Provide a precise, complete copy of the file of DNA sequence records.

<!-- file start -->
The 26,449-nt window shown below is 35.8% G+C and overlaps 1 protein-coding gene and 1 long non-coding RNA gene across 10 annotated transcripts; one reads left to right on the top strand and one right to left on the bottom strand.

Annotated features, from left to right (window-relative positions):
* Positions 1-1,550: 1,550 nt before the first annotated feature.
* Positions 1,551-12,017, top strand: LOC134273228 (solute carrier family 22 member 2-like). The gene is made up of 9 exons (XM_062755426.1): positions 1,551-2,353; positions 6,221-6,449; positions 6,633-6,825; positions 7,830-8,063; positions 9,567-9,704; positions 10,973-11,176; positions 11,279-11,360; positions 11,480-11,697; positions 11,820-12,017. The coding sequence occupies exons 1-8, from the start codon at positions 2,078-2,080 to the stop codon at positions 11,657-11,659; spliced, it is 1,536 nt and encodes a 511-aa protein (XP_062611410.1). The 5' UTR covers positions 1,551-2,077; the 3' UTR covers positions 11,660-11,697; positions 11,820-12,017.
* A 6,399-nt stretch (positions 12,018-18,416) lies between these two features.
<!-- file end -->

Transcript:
The 26,449-nt window shown below is 35.8% G+C and overlaps 1 protein-coding gene and 1 long non-coding RNA gene across 10 annotated transcripts; one reads left to right on the top strand and one right to left on the bottom strand.

Annotated features, from left to right (window-relative positions):
* Positions 1-1,550: 1,550 nt before the first annotated feature.
* Positions 1,551-12,017, top strand: LOC134273228 (solute carrier family 22 member 2-like). The gene is made up of 9 exons (XM_062755426.1): positions 1,551-2,353; positions 6,221-6,449; positions 6,633-6,825; positions 7,830-8,063; positions 9,567-9,704; positions 10,973-11,176; positions 11,279-11,360; positions 11,480-11,697; positions 11,820-12,017. The coding sequence occupies exons 1-8, from the start codon at positions 2,078-2,080 to the stop codon at positions 11,657-11,659; spliced, it is 1,536 nt and encodes a 511-aa protein (XP_062611410.1). The 5' UTR covers positions 1,551-2,077; the 3' UTR covers positions 11,660-11,697; positions 11,820-12,017.
* A 6,399-nt stretch (positions 12,018-18,416) lies between these two features.